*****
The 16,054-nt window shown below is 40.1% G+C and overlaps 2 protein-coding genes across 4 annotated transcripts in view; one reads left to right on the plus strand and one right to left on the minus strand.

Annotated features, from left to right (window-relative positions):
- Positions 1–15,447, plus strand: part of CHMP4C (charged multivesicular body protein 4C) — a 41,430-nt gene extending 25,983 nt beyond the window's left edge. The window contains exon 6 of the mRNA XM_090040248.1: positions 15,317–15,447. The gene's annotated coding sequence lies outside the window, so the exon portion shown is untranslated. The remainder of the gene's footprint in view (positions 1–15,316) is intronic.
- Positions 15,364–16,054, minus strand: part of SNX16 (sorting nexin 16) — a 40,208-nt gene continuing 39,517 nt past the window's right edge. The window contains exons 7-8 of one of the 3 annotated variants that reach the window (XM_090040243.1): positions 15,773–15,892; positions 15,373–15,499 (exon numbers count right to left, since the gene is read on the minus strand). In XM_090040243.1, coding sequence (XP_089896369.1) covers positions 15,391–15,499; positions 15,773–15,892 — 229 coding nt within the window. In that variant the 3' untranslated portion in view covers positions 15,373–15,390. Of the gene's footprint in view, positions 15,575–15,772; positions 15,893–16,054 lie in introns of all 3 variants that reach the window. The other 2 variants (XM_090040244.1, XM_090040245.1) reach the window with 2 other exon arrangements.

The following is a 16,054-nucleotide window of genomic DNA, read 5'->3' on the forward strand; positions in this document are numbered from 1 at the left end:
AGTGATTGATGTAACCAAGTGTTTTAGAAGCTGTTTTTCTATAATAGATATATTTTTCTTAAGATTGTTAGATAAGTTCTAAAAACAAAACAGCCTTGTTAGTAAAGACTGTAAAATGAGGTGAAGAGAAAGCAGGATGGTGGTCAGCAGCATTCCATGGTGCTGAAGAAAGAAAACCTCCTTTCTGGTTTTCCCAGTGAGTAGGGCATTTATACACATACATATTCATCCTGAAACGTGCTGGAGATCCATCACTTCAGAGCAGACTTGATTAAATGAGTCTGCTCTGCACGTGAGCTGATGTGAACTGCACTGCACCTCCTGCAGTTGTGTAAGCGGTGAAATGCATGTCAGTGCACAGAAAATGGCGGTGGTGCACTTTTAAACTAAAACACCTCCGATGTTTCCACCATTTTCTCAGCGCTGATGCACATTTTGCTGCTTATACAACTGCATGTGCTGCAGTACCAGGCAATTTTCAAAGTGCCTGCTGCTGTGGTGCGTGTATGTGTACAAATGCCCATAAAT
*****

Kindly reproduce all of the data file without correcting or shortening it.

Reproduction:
The 16,054-nt window shown below is 40.1% G+C and overlaps 2 protein-coding genes across 4 annotated transcripts in view; one reads left to right on the plus strand and one right to left on the minus strand.

Annotated features, from left to right (window-relative positions):
- Positions 1–15,447, plus strand: part of CHMP4C (charged multivesicular body protein 4C) — a 41,430-nt gene extending 25,983 nt beyond the window's left edge. The window contains exon 6 of the mRNA XM_090040248.1: positions 15,317–15,447. The gene's annotated coding sequence lies outside the window, so the exon portion shown is untranslated. The remainder of the gene's footprint in view (positions 1–15,316) is intronic.
- Positions 15,364–16,054, minus strand: part of SNX16 (sorting nexin 16) — a 40,208-nt gene continuing 39,517 nt past the window's right edge. The window contains exons 7-8 of one of the 3 annotated variants that reach the window (XM_090040243.1): positions 15,773–15,892; positions 15,373–15,499 (exon numbers count right to left, since the gene is read on the minus strand). In XM_090040243.1, coding sequence (XP_089896369.1) covers positions 15,391–15,499; positions 15,773–15,892 — 229 coding nt within the window. In that variant the 3' untranslated portion in view covers positions 15,373–15,390. Of the gene's footprint in view, positions 15,575–15,772; positions 15,893–16,054 lie in introns of all 3 variants that reach the window. The other 2 variants (XM_090040244.1, XM_090040245.1) reach the window with 2 other exon arrangements.

The following is a 16,054-nucleotide window of genomic DNA, read 5'->3' on the forward strand; positions in this document are numbered from 1 at the left end:
AGTGATTGATGTAACCAAGTGTTTTAGAAGCTGTTTTTCTATAATAGATATATTTTTCTTAAGATTGTTAGATAAGTTCTAAAAACAAAACAGCCTTGTTAGTAAAGACTGTAAAATGAGGTGAAGAGAAAGCAGGATGGTGGTCAGCAGCATTCCATGGTGCTGAAGAAAGAAAACCTCCTTTCTGGTTTTCCCAGTGAGTAGGGCATTTATACACATACATATTCATCCTGAAACGTGCTGGAGATCCATCACTTCAGAGCAGACTTGATTAAATGAGTCTGCTCTGCACGTGAGCTGATGTGAACTGCACTGCACCTCCTGCAGTTGTGTAAGCGGTGAAATGCATGTCAGTGCACAGAAAATGGCGGTGGTGCACTTTTAAACTAAAACACCTCCGATGTTTCCACCATTTTCTCAGCGCTGATGCACATTTTGCTGCTTATACAACTGCATGTGCTGCAGTACCAGGCAATTTTCAAAGTGCCTGCTGCTGTGGTGCGTGTATGTGTACAAATGCCCATAAAT